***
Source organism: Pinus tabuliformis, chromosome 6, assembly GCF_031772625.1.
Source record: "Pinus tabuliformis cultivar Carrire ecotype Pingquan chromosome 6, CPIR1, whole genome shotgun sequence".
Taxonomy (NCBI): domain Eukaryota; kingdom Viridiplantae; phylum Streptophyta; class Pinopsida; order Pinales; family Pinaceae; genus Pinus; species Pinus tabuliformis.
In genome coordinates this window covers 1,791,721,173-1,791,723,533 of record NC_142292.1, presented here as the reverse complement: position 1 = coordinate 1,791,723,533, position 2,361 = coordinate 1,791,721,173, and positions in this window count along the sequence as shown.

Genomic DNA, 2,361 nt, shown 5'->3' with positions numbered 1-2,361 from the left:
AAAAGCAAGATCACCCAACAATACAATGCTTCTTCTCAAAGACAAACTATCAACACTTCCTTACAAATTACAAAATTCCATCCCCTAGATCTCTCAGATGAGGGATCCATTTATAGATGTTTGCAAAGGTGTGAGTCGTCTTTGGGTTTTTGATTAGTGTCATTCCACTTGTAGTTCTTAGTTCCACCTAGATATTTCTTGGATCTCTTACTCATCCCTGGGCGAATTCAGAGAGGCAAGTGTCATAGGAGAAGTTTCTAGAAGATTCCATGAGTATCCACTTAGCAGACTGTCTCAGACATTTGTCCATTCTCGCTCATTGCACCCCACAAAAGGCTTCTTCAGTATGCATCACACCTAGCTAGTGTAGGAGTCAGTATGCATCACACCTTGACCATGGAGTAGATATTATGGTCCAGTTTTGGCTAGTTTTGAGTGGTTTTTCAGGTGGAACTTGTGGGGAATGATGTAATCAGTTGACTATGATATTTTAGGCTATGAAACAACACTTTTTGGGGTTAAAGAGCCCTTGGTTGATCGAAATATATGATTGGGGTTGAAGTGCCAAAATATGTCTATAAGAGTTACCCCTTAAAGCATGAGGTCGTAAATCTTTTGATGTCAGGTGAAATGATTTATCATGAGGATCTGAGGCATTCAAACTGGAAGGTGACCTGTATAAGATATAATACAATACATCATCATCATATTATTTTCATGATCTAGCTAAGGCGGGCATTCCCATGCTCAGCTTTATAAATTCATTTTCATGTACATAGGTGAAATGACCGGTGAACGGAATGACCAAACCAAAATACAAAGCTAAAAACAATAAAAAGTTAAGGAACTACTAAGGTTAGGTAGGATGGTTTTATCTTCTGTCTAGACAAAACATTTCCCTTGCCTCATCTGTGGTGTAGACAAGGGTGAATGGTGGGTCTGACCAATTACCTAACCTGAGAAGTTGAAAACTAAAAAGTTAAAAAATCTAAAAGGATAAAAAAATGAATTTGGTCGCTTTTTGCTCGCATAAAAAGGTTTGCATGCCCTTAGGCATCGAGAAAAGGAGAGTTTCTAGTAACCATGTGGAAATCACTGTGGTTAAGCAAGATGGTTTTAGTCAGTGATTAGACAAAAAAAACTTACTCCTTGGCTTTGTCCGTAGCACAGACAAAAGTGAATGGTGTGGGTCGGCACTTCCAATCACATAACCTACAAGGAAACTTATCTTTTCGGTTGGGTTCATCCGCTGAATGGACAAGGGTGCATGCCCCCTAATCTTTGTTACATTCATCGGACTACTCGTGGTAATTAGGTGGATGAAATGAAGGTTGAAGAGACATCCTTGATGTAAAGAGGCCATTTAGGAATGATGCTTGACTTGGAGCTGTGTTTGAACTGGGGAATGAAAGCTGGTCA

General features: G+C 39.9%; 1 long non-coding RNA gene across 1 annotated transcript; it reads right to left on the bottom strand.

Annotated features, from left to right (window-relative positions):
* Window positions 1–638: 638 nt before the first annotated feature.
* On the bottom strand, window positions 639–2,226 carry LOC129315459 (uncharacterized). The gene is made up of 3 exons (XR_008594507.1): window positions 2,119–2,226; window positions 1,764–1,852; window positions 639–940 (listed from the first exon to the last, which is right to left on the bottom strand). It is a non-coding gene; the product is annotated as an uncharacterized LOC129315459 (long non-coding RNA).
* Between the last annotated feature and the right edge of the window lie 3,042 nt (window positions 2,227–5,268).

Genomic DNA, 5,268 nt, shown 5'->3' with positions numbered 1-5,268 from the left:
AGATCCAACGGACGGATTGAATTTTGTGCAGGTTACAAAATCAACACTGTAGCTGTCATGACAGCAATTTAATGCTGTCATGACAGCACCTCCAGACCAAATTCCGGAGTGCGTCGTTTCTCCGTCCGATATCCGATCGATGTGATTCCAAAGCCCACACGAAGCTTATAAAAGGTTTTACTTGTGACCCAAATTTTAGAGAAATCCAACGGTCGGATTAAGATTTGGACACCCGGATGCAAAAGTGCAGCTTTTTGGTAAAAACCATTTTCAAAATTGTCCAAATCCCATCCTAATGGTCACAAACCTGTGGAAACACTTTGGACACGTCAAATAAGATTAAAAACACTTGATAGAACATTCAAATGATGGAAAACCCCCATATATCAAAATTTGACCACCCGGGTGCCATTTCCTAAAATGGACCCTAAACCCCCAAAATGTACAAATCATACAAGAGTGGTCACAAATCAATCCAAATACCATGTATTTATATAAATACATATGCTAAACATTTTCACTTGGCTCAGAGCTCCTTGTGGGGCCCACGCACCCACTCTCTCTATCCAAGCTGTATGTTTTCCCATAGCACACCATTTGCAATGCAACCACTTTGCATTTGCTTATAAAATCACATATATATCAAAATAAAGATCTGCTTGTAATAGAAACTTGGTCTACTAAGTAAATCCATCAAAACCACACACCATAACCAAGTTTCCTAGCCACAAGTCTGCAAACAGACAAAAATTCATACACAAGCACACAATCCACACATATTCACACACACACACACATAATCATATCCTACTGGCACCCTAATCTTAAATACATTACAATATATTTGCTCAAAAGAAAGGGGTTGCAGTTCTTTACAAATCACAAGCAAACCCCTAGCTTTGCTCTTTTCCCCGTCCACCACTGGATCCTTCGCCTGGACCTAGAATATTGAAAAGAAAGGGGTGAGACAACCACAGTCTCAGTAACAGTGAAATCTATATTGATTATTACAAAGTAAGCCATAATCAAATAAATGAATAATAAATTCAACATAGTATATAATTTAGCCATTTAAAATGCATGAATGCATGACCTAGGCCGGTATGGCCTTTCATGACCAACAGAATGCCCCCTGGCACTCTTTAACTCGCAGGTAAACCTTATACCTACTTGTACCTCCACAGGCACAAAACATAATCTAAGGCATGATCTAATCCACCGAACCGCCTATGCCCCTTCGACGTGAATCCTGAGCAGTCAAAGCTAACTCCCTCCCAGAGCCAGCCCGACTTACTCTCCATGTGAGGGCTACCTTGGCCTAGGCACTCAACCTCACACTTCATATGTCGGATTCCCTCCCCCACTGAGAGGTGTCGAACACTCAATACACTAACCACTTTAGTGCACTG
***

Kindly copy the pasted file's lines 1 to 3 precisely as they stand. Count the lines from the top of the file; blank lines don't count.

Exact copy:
Source organism: Pinus tabuliformis, chromosome 6, assembly GCF_031772625.1.
Source record: "Pinus tabuliformis cultivar Carrire ecotype Pingquan chromosome 6, CPIR1, whole genome shotgun sequence".
Taxonomy (NCBI): domain Eukaryota; kingdom Viridiplantae; phylum Streptophyta; class Pinopsida; order Pinales; family Pinaceae; genus Pinus; species Pinus tabuliformis.